“Alcohol is the cause of and solution to all of life’s problems.” —Homer J. Simpson
And then there was beer. It’s a pretty simple equation—water, wheat, barley and hops and you have something people can get behind.
I originally started writing about the Inaugural Steel City Brewfest at the Boats, Bands and BBQ but every time I started to write it would turn in the same direction—Pueblo is late to the beer party but it’s finally here.
Before industrialization and refrigeration, there was no such thing as craft beer. There was beer. Then there was no beer because of prohibition. But after prohibition, beer in America was like Wal-Mart visiting China for the first time; the entire country could be taken over, which Anheuser-Busch did.
The mass production of beer took off and minor brewers couldn’t make it. That led to super beer producers.
In the 1980s, Americans drank American beer and retired with a pension. Then sometime around 1986, some pretentious bicyclist who wore plaid and a Dukakis-Bentsen ball cap checked out “How To Make Your Own Beer” at a library and that’s how the craft beer movement was started in Colorado.
For Southern Colorado the story of beer was like most American cities after the Civil War, breweries produced the golden beverage then prohibition happened and then poof—breweries had to shut down because of Johnny Law.
When alcohol was legal, regional breweries returned only to either get bought out by the larger companies or shut down.
Where producers couldn’t make it, brew pubs prospered, like Shamrock Brewing Company in Pueblo, Royal Gorge Brewing in Canon City, San Luis Brewing in Alamosa among others. The anchors of the beer revolution settled in.
Unlike Colorado Springs, there was no great beer movement in Southern Colorado. Instead craft beer could be bought at liquor stores but that’s not the same. It’s the difference between buying candy from Willy Wonka or visiting his candy factory and swimming in the chocolate lake.
And still the Shamrock, Royal Gorge and SLB held the line.
Finally for Southern Colorado, Walter’s Brewery opened this year in Pueblo; Brews Bros. plans to open next year in Pueblo. Other brew pubs and breweries surely are coming down the pipeline. There are signs of something more is coming.
With Walter’s Beer, it’s different. With all the bells, hipster logos and over-hoppy, craft beer from up north, Walter’s symbolizes the arrival of a beer culture in Southern Colorado. It didn’t do the heavy lifting yet. But its brand unlike anything else in the state is loved for one very reason—it’s a return of nostalgia, the connection between your father and grandfather. A drop of condensation on a cold Walter’s today, is the same as it was fifty years ago.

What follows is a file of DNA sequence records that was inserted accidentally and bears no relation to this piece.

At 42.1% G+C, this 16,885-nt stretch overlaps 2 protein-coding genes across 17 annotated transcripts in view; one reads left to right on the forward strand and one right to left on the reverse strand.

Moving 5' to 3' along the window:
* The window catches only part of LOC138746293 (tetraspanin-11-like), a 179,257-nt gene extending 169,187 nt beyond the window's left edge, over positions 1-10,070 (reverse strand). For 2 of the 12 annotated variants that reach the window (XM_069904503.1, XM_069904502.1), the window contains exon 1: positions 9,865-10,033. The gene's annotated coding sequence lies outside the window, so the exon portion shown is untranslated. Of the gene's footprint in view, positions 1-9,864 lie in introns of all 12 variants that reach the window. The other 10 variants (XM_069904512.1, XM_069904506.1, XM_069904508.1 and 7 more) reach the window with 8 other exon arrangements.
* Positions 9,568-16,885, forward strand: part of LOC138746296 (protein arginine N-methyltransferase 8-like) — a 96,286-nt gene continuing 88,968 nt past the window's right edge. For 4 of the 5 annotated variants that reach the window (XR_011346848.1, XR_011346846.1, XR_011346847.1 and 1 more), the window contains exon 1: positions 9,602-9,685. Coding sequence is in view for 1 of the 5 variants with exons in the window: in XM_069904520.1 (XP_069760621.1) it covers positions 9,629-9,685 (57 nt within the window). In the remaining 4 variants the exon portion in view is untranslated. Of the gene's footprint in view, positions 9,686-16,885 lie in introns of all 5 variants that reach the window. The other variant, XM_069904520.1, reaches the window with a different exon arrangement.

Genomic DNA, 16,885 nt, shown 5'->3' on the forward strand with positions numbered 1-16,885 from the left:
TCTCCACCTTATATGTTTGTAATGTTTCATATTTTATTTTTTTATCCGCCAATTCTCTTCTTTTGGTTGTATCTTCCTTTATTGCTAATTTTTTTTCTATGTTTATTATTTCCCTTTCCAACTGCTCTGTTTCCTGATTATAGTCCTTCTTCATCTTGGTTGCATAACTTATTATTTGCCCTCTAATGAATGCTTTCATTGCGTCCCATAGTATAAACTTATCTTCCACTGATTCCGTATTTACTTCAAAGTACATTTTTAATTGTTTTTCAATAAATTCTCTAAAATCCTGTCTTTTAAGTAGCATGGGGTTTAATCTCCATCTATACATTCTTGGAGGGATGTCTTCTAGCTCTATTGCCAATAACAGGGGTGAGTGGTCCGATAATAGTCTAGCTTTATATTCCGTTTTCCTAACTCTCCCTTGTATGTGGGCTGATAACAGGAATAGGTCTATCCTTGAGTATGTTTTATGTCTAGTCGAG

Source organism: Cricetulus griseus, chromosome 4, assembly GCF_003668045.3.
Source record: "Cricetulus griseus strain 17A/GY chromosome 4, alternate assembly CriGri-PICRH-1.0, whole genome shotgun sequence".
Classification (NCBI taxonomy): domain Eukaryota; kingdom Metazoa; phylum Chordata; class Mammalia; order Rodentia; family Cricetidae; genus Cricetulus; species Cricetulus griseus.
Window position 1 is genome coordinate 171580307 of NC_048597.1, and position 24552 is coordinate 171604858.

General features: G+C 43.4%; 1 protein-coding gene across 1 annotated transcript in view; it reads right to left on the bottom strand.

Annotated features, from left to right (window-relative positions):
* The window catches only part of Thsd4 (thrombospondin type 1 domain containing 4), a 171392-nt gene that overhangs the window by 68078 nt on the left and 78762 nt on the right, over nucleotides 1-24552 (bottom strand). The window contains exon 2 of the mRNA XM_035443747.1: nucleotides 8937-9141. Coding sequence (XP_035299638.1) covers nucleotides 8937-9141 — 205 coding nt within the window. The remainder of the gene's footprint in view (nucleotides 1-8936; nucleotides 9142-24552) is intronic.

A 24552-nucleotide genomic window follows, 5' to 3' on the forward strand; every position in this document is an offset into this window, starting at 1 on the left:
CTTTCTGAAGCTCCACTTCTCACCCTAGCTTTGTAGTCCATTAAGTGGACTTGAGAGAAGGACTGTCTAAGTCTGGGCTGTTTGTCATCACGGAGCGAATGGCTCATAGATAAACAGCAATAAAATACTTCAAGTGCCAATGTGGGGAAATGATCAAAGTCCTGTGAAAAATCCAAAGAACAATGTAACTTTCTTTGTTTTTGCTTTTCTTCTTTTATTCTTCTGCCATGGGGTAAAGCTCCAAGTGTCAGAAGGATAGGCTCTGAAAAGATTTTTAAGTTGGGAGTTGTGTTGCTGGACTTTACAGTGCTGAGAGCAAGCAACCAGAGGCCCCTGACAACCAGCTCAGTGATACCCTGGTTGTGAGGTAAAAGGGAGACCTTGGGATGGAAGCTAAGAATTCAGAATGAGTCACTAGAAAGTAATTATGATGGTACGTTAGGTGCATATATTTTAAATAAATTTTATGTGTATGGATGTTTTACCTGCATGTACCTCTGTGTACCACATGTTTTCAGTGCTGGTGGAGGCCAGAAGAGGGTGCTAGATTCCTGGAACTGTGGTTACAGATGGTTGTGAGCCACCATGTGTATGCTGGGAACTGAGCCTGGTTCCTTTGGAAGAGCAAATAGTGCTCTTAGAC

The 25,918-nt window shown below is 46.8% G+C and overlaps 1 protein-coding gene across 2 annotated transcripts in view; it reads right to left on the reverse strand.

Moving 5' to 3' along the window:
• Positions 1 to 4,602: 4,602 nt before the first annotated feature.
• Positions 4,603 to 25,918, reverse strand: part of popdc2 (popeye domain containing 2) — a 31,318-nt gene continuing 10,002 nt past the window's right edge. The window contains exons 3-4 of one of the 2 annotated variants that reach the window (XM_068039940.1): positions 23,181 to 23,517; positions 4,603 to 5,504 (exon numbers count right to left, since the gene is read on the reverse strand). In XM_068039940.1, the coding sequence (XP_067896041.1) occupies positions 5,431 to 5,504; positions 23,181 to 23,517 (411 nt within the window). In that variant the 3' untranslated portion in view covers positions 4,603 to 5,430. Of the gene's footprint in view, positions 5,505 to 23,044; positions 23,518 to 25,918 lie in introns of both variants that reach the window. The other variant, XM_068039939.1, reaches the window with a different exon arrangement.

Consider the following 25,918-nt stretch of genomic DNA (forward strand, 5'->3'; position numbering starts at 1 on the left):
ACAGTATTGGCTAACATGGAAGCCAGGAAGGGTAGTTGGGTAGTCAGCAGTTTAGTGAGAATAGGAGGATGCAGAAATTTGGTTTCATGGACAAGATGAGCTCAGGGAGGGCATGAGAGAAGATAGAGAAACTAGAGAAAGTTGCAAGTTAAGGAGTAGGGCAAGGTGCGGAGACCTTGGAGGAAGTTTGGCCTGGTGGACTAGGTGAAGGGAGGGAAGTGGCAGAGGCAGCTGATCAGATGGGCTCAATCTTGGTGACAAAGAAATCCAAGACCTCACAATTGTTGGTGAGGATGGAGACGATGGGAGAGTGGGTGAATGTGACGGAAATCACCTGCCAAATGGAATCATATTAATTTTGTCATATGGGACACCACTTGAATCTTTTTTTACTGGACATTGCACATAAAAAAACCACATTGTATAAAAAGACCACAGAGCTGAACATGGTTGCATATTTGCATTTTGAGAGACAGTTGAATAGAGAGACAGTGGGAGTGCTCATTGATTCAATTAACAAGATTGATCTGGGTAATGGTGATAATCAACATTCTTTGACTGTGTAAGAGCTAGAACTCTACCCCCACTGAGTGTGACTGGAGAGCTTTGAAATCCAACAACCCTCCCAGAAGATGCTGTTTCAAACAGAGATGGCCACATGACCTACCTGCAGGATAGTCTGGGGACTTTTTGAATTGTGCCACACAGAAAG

Still there’s more, so much more, that Brian Crosson and his group of seven merry brewers have formed their own homebrew club—Steel City Brewers. The image of crazy scientists mixing fermented grains in the bathtub might not be far off but the larger story here is bringing a beer festival to the area.
The Steel City Brewfest isn’t the biggest. It’s not going to supplant the Great American Beer Fest in Denver, but it’s an idea of something better, something bigger just out on the horizon.
That isn’t said often. Sure there are parades, music festivals, street festivals, and festival fests. But, the look on the faces and the general appearance of inertia at these events is a look of, “This it? What else is there to do?”
Maybe it’s the beer but not a single face at the Brewfest had the look of wanting to be somewhere else. The art elites could mingle with the country boys and beer was the great equalizer. Where does that happen?
And that credit goes to the Steel City Brewers and Christine Pittman at the Historic Arkansas Riverwalk Foundation.
The story of beer in Southern Colorado, has nothing to do with beer. It’s a story where the many towns and cities had their own local brewery and local flavor. The return of beer, at least here in this region, is the story of the return of our flavor—the return of nostalgia.
From San Luis Brewing, to the Shamrock to the Steel City Brewfest, from Christine Pittman at HARP, to Andy Sanchez at Walter’s Beer—few can say they were the solution to our nostalgia problem.
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